A hash is the output of a hash function. Hash rate is the speed at which a computer is completing an operation in the cryptocurrency’s code. Hashrate is measured in hashes per second. A higher hashrate increases a miner’s opportunity of finding the next block and receiving the block reward.

If you join a PPS pool, your payout (i.e. Revenue) is dependant on your hashrate.

A terahash (TH) is equal to one trillion (1,000,000,000,000) hashes per second.

Miner Efficiency

Now is when things get a bit thicker so put on your math hat.

The efficiency of an ASIC is one of the most important specs when considering a purchase. It is essentially how many shares (revenue) can the machine produce per unit of energy (cost). So this should give you a rough sense of profitability differences when comparing ASICs

The T17+ has a reference power efficiency on wall of 44.0 J/TH (at @25°C). And if you remember our watt calculation from above 1 Watt = 1 Joule per second.

So to get to kWh per TH, the calculation for a T17+ is:

[44 Joules / (60 seconds x 60 minutes)] / (1000 Watts/kW)

= 0.000012222 kWh / TH.

So at an electricity price of $0.04 kWH (referenced above) a miner would be paying $0.0000004889 a TH.

And as a proof, if you multiply that cost by the stated TH/s of the ASIC (73) and by seconds in a month (60 x 60 x 24 x 30.42) and by the kWh of the machine (3.0) you should get back to the monthly hosting cost.

$0.0000004889 a TH x (73TH/s) x (60 x 60 x 24 x 30.42) / (3.0kWh) = $30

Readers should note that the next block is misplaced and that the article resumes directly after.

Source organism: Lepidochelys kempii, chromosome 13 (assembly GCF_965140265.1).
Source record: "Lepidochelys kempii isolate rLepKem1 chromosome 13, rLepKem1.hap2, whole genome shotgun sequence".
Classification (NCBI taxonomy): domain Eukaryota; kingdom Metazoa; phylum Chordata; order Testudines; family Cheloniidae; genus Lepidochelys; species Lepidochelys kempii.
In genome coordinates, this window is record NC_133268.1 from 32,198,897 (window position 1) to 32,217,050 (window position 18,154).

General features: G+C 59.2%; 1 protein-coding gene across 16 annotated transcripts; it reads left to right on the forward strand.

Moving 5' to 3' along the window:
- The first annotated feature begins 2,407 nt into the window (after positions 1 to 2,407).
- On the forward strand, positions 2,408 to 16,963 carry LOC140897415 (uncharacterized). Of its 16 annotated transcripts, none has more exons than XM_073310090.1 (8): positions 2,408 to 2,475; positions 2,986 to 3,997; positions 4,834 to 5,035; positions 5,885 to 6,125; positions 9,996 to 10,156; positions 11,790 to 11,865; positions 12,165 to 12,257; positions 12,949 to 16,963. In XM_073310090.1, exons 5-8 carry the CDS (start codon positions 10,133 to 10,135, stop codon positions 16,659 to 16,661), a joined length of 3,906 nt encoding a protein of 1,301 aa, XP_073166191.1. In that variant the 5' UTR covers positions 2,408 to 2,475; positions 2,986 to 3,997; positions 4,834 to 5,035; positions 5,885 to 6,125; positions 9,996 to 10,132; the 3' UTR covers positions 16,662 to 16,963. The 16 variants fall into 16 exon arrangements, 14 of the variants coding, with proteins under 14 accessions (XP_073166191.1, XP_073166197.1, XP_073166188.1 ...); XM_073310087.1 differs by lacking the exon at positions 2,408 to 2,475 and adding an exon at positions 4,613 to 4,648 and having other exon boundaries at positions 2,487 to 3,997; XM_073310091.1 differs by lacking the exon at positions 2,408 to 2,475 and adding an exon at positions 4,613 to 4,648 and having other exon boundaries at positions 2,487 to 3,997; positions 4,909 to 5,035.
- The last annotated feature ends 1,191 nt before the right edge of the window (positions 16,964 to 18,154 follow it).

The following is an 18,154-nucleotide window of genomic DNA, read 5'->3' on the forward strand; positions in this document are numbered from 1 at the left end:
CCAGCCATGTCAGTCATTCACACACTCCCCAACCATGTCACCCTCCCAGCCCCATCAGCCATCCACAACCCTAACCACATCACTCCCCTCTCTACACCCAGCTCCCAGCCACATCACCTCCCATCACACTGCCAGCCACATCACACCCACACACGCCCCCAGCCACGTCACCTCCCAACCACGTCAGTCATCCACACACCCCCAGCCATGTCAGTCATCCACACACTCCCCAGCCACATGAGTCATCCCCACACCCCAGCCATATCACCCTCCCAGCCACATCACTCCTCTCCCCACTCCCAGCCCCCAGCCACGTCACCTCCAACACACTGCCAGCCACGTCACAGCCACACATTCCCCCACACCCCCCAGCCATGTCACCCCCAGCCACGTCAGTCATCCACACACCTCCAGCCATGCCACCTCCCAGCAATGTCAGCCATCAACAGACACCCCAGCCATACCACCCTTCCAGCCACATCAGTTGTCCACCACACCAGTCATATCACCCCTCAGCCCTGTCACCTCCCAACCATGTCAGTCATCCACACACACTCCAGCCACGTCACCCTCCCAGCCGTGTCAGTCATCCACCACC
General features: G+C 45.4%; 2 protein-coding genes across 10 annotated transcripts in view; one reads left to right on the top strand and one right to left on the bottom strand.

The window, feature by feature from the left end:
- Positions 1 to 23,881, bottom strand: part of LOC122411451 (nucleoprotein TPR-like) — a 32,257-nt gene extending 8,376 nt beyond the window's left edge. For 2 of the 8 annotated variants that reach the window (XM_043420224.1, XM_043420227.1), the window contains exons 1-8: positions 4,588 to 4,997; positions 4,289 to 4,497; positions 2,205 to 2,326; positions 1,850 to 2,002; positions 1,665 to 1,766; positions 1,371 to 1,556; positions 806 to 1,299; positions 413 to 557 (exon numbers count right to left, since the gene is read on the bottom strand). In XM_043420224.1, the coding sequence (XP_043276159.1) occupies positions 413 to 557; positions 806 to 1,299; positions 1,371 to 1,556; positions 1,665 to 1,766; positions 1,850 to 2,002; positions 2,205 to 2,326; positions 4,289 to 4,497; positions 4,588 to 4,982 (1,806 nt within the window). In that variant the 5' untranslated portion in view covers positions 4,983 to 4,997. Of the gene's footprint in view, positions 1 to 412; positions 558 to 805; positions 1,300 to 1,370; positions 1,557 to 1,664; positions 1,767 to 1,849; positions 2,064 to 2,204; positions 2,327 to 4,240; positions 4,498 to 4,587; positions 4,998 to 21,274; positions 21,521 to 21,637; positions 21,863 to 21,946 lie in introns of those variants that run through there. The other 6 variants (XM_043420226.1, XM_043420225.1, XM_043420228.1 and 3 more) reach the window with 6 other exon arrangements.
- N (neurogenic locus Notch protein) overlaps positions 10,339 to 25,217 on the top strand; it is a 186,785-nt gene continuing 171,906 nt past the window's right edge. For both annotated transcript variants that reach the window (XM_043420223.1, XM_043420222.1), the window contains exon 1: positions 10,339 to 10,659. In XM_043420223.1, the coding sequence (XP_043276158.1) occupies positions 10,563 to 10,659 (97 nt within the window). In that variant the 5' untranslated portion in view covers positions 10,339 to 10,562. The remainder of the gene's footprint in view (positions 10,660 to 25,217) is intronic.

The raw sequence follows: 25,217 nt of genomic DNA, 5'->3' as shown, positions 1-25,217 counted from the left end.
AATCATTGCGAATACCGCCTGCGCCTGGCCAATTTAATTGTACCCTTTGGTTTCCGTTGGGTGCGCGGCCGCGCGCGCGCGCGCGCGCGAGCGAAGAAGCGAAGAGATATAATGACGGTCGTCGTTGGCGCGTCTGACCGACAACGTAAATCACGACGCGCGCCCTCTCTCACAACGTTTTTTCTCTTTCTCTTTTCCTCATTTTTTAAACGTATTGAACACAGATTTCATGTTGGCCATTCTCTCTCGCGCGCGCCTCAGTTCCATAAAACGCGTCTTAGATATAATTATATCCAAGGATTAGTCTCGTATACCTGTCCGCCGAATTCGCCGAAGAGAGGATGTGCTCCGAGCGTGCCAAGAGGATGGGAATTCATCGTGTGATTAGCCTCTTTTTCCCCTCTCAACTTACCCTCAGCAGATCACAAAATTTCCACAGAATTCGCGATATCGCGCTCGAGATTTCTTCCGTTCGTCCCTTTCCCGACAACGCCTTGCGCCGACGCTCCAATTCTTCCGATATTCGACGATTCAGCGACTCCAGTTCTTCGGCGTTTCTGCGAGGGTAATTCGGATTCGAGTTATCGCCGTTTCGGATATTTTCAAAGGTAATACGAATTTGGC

So a 1MW farm can power 267 machines, each machine produce 73TH/s which will contribute a total of ~20PH.

Already a miner or interested in getting started?

Follow us on Twitter! We’re happy to help:

We’re also on Discord. Ping us there at

Hash Rate Calculations:

  • 1 kilo hash per second is one thousand (1,000) hashes per second
  • 1 mega hash per second is one million (1,000,000) hashes per second.
  • 1 giga hash per second is one billion (1,000,000,000) hashes per second.
  • 1 tera hash per second is one trillion (1,000,000,000,000) hashes per second.
  • 1 peta hash per second is one quadrillion (1,000,000,000,000,000) hashes per second.
  • 1 exa hash per second is one quintillion (1,000,000,000,000,000,000) hashes per second.

Power Calculations:

  • 1 kilowatt is one thousand (1,000) watts
  • 1 megawatt is one million (1,000,000) watts
  • 1 gigawatt is one billion (1,000,000,000) watts


Luxor has spent the past 2 years building North America’s…


Luxor has spent the past 2 years building North America’s largest Bitcoin & Altcoin mining pools. Through mining thousands of blocks, we’ve gained a deep understanding in extracting and valuing hashrate.

Luxor Tech

Written by

We're building the backbone of blockchain. Luxor is building infrastructure to support the next generation of digital assets.


Luxor has spent the past 2 years building North America’s largest Bitcoin & Altcoin mining pools. Through mining thousands of blocks, we’ve gained a deep understanding in extracting and valuing hashrate.